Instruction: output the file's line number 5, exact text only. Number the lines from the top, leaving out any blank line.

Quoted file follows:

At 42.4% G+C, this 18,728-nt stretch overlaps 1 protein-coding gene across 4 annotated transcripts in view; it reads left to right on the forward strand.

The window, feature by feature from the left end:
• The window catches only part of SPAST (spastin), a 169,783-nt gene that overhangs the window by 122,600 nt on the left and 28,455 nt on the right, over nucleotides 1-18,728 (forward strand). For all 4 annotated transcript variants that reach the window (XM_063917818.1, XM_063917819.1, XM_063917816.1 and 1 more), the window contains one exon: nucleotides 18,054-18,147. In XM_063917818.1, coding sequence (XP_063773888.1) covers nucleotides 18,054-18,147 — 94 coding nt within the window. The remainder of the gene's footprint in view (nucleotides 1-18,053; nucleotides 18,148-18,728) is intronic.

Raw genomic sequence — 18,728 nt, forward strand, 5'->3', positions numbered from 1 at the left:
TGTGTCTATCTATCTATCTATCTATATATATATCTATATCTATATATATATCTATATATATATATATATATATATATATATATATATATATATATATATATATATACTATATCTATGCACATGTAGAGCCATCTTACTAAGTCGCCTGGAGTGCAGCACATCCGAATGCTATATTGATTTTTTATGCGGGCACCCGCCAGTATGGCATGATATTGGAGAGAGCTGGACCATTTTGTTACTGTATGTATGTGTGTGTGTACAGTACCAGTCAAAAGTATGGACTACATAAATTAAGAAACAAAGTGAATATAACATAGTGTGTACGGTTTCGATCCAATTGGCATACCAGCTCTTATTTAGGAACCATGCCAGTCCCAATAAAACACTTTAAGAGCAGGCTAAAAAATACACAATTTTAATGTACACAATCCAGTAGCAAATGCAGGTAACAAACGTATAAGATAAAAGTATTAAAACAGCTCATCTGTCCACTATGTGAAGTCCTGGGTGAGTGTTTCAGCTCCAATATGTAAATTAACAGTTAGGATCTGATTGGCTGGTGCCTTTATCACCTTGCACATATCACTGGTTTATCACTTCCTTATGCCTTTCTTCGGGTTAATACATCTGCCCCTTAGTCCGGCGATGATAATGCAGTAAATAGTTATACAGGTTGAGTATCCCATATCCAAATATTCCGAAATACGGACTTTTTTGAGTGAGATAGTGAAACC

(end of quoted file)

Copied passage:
TGTGTCTATCTATCTATCTATCTATATATATATCTATATCTATATATATATCTATATATATATATATATATATATATATATATATATATATATATATATATATATACTATATCTATGCACATGTAGAGCCATCTTACTAAGTCGCCTGGAGTGCAGCACATCCGAATGCTATATTGATTTTTTATGCGGGCACCCGCCAGTATGGCATGATATTGGAGAGAGCTGGACCATTTTGTTACTGTATGTATGTGTGTGTGTACAGTACCAGTCAAAAGTATGGACTACATAAATTAAGAAACAAAGTGAATATAACATAGTGTGTACGGTTTCGATCCAATTGGCATACCAGCTCTTATTTAGGAACCATGCCAGTCCCAATAAAACACTTTAAGAGCAGGCTAAAAAATACACAATTTTAATGTACACAATCCAGTAGCAAATGCAGGTAACAAACGTATAAGATAAAAGTATTAAAACAGCTCATCTGTCCACTATGTGAAGTCCTGGGTGAGTGTTTCAGCTCCAATATGTAAATTAACAGTTAGGATCTGATTGGCTGGTGCCTTTATCACCTTGCACATATCACTGGTTTATCACTTCCTTATGCCTTTCTTCGGGTTAATACATCTGCCCCTTAGTCCGGCGATGATAATGCAGTAAATAGTTATACAGGTTGAGTATCCCATATCCAAATATTCCGAAATACGGACTTTTTTGAGTGAGATAGTGAAACC